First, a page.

It would certainly be an interesting experience. Recompiling an entire Linux distro using an alternative compiler would not really be straightforward however. Many essential packages depend on GCC and other GNU toolchain utilities.
It would be feasible to use an alternative compiler for those packages that don't require GCC to create a hybrid. It might be possible to replace GCC-dependent packages with others that would build with your compiler, but in most cases there aren't too many alternatives. Where there are, you'll have to determine whether those alternatives will be as functional for your intended use.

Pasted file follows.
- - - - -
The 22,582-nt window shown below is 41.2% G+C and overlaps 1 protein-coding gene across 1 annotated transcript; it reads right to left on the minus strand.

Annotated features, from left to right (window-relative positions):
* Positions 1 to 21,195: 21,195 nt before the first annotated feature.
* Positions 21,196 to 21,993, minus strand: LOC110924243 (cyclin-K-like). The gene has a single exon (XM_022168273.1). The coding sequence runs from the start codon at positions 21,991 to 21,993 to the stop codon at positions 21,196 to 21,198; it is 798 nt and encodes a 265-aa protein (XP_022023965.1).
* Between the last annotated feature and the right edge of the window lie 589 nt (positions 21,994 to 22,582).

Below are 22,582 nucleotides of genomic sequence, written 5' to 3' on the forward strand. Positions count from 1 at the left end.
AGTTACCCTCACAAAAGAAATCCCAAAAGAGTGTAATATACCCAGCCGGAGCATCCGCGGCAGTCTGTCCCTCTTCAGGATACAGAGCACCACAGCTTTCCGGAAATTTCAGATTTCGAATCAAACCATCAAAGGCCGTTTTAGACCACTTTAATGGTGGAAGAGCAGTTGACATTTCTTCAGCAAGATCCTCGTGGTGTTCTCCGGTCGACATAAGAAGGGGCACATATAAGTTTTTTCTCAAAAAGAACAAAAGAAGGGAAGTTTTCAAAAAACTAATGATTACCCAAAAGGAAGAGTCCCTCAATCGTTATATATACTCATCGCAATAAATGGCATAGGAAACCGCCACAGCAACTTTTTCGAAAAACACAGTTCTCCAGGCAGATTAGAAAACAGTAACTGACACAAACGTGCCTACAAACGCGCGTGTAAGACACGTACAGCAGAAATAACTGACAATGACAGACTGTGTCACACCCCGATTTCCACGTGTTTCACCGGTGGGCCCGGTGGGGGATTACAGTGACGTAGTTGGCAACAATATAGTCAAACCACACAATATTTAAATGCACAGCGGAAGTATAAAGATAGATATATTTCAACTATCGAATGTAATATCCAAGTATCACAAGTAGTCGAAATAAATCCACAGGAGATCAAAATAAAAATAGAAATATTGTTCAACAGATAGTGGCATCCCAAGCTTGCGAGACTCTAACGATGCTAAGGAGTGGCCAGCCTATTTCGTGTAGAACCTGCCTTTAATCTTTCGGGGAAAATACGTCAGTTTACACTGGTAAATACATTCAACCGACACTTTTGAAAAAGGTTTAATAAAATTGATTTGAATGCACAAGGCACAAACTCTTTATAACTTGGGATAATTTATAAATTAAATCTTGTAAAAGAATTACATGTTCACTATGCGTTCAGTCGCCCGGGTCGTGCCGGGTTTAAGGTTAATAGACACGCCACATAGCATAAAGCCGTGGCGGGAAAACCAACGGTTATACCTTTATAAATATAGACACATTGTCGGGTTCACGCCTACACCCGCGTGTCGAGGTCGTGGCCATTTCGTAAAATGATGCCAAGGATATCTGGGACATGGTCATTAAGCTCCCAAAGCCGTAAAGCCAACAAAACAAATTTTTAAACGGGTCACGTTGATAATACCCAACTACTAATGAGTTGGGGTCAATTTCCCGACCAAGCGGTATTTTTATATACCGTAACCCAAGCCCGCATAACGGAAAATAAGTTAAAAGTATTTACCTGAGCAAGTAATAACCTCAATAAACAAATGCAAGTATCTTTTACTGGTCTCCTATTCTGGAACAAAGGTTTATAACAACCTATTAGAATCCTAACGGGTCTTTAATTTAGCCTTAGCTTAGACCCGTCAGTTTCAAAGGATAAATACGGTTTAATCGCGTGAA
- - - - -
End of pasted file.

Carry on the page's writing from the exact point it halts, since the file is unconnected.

The real question though is: would it be worth it? If you are trying to build an embedded system, an alternative compiler might produce smaller binaries. If you are building a compute cluster, you may get faster code execution. If you are building a desktop, you'll get a great learning experience.
I think in the end (assuming you are building a desktop) you'll find to be true what many source distro users eventually decide: the amount of time spent optimizing and building and rebuilding far outweighs the time saved by faster code execution. That is not to say that it shouldn't be done -- it could be quite fun. If you do it, this site would be a great place to find answers and document your efforts.